Black Caps can rejoice at overdue triumph

20:17, Jul 01 2014
Denesh Ramdin
West Indies skipper Denesh Ramdin celebrates the dismissal of BJ Watling with Sulieman Benn on the first day of the third test in Barbados.
Kane Williamson
New Zealand batsman Kane Williamson drives the ball on the opening day of the third test against the West Indies in Barbados.
Tom Latham
Black Caps opener Tom Latham is dismissed LBW by Kemar Roach on the first day of the third test.
Jimmy Neesham
Jimmy Neesham hits out during his innings of 78 off 91 balls that helped the Black Caps through to 293.
Jimmy Neesham
Shane Shillingford stops a return shot as he almost collides with non-striker Jimmy Neesham.
Ross Taylor
Ross Taylor gets runs off Jerome Taylor during his innings of 45.
Hamish Rutherford
Hamish Rutherford stretches and studies the pitch before the first ball on day one.
Trent Boult
Trent Boult is stumped by West Indies wicketkeeper Denesh Ramdin during NZ's collapse.
Mark Craig
Mark Craig celebrates dismissing West Indies opener Chris Gayle on day two.
Kensington Oval
A panoramic view of Kensington Oval after rain cut short play on day two.
Kraigg Brathwaite and BJ Watling
Kraigg Brathwaite turns to see NZ wicketkeeper BJ Watling has prevented him from scoring.
Kraigg Brathwaite and BJ Watling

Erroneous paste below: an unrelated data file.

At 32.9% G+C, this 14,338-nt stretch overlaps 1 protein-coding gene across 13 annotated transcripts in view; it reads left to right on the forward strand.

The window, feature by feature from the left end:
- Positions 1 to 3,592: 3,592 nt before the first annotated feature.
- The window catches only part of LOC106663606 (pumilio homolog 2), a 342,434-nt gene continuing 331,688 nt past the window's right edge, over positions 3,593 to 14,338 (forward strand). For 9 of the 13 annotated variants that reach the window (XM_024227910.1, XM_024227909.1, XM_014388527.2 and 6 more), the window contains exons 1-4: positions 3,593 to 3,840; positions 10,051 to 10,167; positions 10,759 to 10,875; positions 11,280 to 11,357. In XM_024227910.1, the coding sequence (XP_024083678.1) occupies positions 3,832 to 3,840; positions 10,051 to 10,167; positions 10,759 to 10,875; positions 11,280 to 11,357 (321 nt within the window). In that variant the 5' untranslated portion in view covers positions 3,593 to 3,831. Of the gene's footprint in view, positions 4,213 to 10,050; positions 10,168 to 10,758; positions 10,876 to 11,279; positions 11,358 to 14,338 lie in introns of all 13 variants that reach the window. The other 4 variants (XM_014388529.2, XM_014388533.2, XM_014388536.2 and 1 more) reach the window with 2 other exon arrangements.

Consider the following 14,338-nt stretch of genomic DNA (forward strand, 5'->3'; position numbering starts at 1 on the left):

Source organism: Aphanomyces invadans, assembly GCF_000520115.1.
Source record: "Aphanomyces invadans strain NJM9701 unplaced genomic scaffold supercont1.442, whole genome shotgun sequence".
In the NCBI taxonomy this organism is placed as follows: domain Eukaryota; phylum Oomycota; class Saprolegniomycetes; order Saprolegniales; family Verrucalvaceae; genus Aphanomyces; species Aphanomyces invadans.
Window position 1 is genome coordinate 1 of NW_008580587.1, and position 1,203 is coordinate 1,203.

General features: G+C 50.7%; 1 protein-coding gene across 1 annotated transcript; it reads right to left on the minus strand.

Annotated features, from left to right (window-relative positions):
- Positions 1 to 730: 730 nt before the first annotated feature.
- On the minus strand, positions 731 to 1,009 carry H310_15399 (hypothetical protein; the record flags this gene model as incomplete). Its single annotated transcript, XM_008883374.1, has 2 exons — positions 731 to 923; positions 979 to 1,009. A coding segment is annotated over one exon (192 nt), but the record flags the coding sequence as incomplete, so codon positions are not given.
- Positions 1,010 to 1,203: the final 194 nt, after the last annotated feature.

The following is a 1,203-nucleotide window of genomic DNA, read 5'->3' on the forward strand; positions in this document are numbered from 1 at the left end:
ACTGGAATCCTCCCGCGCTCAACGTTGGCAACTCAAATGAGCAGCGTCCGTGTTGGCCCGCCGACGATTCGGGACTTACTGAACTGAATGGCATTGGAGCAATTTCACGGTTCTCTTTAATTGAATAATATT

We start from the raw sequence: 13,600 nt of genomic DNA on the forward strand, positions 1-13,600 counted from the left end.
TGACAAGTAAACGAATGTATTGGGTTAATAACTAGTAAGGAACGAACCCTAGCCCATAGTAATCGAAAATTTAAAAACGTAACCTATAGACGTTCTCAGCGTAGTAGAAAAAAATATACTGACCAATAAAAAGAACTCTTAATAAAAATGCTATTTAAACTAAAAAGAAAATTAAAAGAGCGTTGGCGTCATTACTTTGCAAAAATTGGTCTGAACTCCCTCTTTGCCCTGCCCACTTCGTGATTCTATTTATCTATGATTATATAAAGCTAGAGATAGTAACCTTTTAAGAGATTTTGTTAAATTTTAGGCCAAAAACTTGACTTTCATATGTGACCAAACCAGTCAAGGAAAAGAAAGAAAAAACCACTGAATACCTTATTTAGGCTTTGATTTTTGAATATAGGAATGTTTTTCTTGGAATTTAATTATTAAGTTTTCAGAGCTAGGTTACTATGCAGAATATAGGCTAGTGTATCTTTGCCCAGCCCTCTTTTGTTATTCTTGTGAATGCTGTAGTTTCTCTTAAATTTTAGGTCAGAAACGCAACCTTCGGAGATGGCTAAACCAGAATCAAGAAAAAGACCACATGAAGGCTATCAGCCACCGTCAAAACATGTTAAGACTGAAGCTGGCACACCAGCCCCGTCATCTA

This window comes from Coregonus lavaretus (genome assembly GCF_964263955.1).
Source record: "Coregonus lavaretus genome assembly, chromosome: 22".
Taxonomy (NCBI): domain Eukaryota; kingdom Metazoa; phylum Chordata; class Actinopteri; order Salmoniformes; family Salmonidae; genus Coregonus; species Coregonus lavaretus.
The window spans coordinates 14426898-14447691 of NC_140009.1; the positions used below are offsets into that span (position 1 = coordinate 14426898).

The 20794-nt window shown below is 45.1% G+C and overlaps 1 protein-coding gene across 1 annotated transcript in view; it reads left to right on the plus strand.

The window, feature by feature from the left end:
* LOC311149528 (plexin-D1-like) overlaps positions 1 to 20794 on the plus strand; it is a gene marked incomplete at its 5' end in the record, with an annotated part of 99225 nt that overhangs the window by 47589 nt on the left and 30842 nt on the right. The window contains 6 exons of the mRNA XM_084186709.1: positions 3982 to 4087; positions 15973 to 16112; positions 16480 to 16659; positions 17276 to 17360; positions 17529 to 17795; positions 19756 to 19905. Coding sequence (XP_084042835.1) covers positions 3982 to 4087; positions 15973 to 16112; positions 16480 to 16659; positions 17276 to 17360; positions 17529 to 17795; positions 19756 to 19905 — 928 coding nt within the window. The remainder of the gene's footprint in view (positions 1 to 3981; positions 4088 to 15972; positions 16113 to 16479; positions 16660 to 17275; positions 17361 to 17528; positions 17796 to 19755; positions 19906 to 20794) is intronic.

Kraigg Brathwaite plays an off-drive in front of BJ Watling's waiting gloves.
Kemar Roach
West Indies bowler Kemar Roach celebrates his 100th test wicket after dismissing BJ Watling on day four of the third test in Barbados.
Kane Williamson
New Zealand batsman Kane Williamson celebrates on day four after scoring his seventh test century.
Jimmy Neesham
New Zealand's Jimmy Neesham drives the ball on day four of the third test against the West Indies at Kensington Oval.
Brendon McCullum
Black Caps skipper Brendon McCullum sweeps the ball on day four of the third test against the West Indies.
Kane Williamson
New Zealand batsman Kane Williamson pulls the ball on his way to 58 not out on the third day of the third test against the West Indies in Barbados.
Hamish Rutherford
New Zealand opener Hamish Rutherford is caught by West Indies keeper Denesh Ramdin off the bowling of Kemar Roach on day three of the third test.
Neil Wagner
Black Caps bowler Neil Wagner celebrates the dismissal of West Indies batsman Shivnarine Chanderpaul on the third day of the third test at Kensington Oval in Barbados.
Denesh Ramdin
The New Zealand cricketers celebrate the wicket of Denesh Ramdin with Tim Southee on the final day of the third test against the West Indies in Barbados.
Tim Southee
New Zealand quick Tim Southee reacts after taking the wicket of Denesh Ramdin on the final day of the third test against the West Indies in Barbados.
BJ Watling
New Zealand keeper BJ Watling stumps star West Indian batsman Shivnarine Chanderpaul on the final day of the third test at Kensington Oval.
Trent Boult
New Zealand fast bowler Trent Boult celebrates after claiming the wicket of West Indies batsman Kirk Edwards.

Only the bold and the brave survive.